“What was done for one should be done of all, and that all, whatever their military rank or position, should have equal treatment in their graves”. More than 1.7 million people died in the two world wars of the twentieth century. Daniel Alexander's study of the ongoing commemoration asks how we remember them, as the world sees more and more conflict.
Few things feel so ever-present, or familiar, as the history of the world wars; we take their presence in history as much for granted as we do the many monuments that honour their dead. They populate every town and village, but we seldom stop to think about these monuments.
Daniel Alexander and Andrew Haslam’s new photobook, published by Dewi Lewis, asks us to do just that. When the War is Over is a study of the ongoing commemoration of the 1.7 million who died in the world wars.
It tells us the story of the Commonwealth War Graves Commission, set up following the First World War, and so invites us to revisit this hugely familiar subject matter from a different perspective.
Fredrick Kenyon, then director of the British Museum, in a report for the Commission titled ‘How the Cemeteries Abroad Will be Designed’, set out that “What was done for one should be done of all, and that all, whatever their military rank or position, should have equal treatment in their graves”.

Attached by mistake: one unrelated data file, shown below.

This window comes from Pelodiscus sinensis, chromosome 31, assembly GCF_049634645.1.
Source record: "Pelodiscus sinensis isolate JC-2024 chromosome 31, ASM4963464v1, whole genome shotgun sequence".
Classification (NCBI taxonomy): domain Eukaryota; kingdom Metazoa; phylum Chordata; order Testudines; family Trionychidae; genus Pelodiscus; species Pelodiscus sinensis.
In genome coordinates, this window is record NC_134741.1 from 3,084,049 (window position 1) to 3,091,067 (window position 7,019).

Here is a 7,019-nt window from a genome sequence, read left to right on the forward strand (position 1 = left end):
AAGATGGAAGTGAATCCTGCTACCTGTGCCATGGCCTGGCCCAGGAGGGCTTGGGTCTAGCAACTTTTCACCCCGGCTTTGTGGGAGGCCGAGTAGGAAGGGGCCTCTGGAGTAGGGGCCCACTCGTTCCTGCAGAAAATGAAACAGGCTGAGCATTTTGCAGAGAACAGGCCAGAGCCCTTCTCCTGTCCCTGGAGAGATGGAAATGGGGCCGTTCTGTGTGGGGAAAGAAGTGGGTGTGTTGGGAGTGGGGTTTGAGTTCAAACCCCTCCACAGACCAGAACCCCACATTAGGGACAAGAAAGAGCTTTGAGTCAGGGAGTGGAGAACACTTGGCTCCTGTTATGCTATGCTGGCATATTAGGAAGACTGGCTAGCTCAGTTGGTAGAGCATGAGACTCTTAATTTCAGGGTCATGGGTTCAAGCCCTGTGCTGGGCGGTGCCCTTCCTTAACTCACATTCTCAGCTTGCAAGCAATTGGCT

In doing so, When the War is Over takes us through the process behind the construction of war graves around the world. “We move from quarry to cemetery to skip” is how Alexander puts it. This process is not lost in the past -it’s happening today.
The remit of the Commission was to commemorate each solder by name – in perpetuity. So when names on headstones or memorial panels are damaged or worn, they are replaced.
“This creates a form of living memorial, which does not age, and in which the stones themselves have a lifespan,” Alexander says.
In producing the work, Alexander and Haslam took advantage of the remarkable discovery of a first world war burial site in northern France in 2009.
The 250 bodies discovered there were reburied at a cemetery in Fromelles, allowing the artists to document the implementation of Kenyon’s plan 100 years after its conception.